This is a time of year for change. We wake up every day to new growth in our natural world and surroundings. And springtime brings the end of a school year, graduations and new starts. We celebrate all of it!
Bridges Project, too, is in the midst of changes. Although we have been writing this column for eight years, this will be the last time we do it together. At the end of July, Sue will be retiring, but Joleen and Mackenzi Frederick will welcome Anne Weil to our staff. Bridges will continue to offer free, comprehensive college admissions and financial aid counseling to people of all ages in the Taos area, whether they want to pursue college or vocational degrees.
We are proud of the people we've had the opportunity to work with this year. They have worked hard to get to this point, putting a great deal of work into applications, filling out mounds of financial aid paperwork and applying for scholarships. Taos students have been recognized with prestigious scholarships from the Daniels Fund and Los Alamos National Labs and will soon hear about scholarships awarded by generous individuals, organizations and businesses in our community. We celebrate their progress and success.
There may be just a few more steps in the process, though. If students are planning to attend an out-of-state school, they have compared financial award letters and have recently contacted their school of choice with their decision. If they're going to attend an in-state two-year or four-year school, they still have more time to finalize their decision, but it's best to wrap things up as soon as possible.
Regardless of whether they will be enrolling at a college, university or trade school, they'll need to sign up for orientation. Some orientations take place online, but most are done on campus in person. Generally, incoming freshmen register for their classes when they go to orientation, and some schools even have orientation for parents.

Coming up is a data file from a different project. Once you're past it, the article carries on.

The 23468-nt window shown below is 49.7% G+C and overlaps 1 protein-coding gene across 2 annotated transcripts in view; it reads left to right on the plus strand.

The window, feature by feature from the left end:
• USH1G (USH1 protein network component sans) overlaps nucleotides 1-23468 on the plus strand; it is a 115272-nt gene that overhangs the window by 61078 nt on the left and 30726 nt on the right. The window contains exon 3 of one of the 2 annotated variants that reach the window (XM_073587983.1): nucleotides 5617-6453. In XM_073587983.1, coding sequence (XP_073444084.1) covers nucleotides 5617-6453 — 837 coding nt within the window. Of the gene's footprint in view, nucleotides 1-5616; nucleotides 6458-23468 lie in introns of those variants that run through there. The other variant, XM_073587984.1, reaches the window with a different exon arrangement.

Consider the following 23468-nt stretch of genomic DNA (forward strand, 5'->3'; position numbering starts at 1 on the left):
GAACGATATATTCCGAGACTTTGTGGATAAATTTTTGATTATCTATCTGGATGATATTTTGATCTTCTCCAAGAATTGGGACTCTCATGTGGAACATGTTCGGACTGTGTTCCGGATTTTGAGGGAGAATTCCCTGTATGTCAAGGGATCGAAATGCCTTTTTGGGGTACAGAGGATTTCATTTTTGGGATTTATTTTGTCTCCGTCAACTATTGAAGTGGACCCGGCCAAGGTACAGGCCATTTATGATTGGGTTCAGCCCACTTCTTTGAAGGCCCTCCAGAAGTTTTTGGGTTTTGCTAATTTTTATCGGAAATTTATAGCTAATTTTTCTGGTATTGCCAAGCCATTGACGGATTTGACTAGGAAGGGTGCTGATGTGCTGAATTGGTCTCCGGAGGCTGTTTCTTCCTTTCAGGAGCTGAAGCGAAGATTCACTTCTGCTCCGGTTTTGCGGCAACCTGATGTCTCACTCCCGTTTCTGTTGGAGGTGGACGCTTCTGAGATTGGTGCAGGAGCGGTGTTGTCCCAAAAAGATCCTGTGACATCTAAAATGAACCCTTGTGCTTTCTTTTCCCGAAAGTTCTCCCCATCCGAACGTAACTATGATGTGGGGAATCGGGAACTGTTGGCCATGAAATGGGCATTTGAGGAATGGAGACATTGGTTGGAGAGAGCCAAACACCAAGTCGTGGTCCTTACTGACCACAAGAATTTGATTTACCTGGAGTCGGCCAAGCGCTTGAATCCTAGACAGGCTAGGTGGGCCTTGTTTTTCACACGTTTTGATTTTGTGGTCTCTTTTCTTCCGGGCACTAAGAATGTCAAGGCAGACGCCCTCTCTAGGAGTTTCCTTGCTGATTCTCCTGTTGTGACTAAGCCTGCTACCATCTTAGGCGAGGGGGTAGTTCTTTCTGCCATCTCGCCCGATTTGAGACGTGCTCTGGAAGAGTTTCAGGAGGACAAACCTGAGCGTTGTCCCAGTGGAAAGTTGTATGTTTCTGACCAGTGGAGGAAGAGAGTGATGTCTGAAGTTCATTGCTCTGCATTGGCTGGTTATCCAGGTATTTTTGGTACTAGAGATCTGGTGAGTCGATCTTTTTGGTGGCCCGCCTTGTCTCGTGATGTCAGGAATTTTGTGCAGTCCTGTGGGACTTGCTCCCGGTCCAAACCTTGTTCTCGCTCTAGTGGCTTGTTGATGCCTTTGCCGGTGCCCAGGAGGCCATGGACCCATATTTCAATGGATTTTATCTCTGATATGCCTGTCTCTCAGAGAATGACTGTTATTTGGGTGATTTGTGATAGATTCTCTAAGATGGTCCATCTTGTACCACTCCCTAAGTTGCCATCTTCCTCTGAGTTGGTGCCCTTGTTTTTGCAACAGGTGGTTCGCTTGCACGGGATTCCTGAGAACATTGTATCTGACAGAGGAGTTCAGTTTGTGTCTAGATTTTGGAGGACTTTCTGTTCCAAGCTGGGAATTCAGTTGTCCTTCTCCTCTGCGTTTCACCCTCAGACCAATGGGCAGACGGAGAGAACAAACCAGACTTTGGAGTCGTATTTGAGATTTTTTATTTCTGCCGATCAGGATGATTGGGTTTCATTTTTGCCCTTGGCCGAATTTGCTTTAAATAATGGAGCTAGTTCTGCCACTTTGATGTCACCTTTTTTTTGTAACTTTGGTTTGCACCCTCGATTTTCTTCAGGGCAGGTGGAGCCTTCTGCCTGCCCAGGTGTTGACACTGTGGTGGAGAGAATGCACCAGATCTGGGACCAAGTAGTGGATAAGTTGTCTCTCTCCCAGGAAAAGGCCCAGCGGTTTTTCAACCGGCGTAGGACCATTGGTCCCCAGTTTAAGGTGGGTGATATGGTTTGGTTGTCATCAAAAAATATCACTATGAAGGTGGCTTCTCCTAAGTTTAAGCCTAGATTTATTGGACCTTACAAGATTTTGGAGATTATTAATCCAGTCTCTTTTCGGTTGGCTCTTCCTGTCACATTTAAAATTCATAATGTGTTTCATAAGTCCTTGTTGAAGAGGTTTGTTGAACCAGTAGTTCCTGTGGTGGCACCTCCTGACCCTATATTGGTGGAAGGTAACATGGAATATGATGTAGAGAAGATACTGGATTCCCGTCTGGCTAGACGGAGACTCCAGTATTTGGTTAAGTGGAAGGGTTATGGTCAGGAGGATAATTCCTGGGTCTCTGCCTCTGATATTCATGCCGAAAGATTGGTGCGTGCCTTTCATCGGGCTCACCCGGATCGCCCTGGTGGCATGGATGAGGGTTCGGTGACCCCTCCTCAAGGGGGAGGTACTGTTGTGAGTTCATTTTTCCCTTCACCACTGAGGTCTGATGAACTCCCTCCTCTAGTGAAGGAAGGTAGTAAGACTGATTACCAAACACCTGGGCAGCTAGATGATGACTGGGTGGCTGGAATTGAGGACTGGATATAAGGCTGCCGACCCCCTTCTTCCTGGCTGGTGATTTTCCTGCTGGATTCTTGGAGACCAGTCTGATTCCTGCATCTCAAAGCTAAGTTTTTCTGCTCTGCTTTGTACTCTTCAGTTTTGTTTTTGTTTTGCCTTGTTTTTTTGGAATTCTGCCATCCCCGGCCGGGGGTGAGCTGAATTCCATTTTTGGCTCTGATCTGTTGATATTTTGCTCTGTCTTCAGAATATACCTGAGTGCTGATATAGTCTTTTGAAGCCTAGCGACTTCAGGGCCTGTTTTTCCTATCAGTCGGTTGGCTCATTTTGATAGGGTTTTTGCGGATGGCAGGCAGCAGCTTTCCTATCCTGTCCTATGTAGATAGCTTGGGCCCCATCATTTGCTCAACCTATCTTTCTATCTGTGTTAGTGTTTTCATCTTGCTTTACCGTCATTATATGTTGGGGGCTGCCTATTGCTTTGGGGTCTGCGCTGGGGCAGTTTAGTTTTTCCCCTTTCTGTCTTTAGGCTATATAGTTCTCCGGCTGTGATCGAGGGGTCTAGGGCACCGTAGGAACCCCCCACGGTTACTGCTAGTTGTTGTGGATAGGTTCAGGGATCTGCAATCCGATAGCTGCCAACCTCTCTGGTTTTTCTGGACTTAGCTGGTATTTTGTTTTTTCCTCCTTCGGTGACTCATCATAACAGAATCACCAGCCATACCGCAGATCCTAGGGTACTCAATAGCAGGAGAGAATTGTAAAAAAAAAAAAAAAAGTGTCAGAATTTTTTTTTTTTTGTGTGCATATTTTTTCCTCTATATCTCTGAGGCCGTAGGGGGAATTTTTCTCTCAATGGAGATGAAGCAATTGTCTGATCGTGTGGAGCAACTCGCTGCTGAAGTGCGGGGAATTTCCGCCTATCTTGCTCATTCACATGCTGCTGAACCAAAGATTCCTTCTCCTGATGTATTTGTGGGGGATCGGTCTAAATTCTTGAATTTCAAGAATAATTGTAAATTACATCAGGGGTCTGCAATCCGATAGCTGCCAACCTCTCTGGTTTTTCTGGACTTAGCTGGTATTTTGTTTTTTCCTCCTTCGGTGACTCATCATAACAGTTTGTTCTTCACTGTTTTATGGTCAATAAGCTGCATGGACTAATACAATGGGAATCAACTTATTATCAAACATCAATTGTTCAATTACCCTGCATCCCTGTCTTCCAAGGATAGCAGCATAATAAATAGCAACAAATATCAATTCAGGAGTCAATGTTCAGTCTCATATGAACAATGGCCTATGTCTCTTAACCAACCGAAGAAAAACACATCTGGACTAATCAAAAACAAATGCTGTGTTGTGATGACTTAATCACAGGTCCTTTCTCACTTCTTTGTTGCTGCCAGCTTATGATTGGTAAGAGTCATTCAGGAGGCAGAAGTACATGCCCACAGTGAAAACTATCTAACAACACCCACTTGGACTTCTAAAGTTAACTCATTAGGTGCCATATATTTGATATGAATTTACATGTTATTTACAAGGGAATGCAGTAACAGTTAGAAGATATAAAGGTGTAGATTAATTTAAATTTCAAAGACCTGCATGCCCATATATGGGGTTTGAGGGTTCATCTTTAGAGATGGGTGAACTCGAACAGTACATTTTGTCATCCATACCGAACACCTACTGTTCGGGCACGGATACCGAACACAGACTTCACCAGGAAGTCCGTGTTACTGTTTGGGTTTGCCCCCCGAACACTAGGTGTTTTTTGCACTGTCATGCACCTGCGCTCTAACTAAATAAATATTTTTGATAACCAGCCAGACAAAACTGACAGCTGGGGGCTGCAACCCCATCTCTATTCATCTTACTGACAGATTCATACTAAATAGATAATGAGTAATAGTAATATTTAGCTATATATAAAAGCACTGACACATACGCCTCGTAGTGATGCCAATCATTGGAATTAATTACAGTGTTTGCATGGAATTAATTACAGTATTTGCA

Other matters to take care of are housing and any deposits required by schools. If students will be living on campus, they will need to research the dorms and meal plans available and decide on the package that best matches their style.
It has taken a community to join together in creating a bridge to this next phase of life. We'd like to thank all of the family members, counselors, registrars, teachers and scholarship donors who help students meet their dreams.
Over the past 19 years, Bridges has provided guidance to more than 2,600 people through what can be a complex system. Approximately 60 percent of the students we work with are from the first generation in their families to pursue higher education and qualify for need-based financial aid. To us, college counseling is a meaningful way to level the playing field and offer access to anyone who is interested in having a more powerful voice in all of the political, social, creative and entrepreneurial realms of our society.
We appreciate your interest in this column and thank those of you who have supported us and given us positive feedback. Bridges looks forward to its 20th anniversary in the fall and using this format as a way to highlight aspects of our history, services and vision. Our office will be open during the summer, and we invite you to schedule an appointment if you have any questions.
Montoya Dye and Goldberg are Bridges co-directors and college counselors.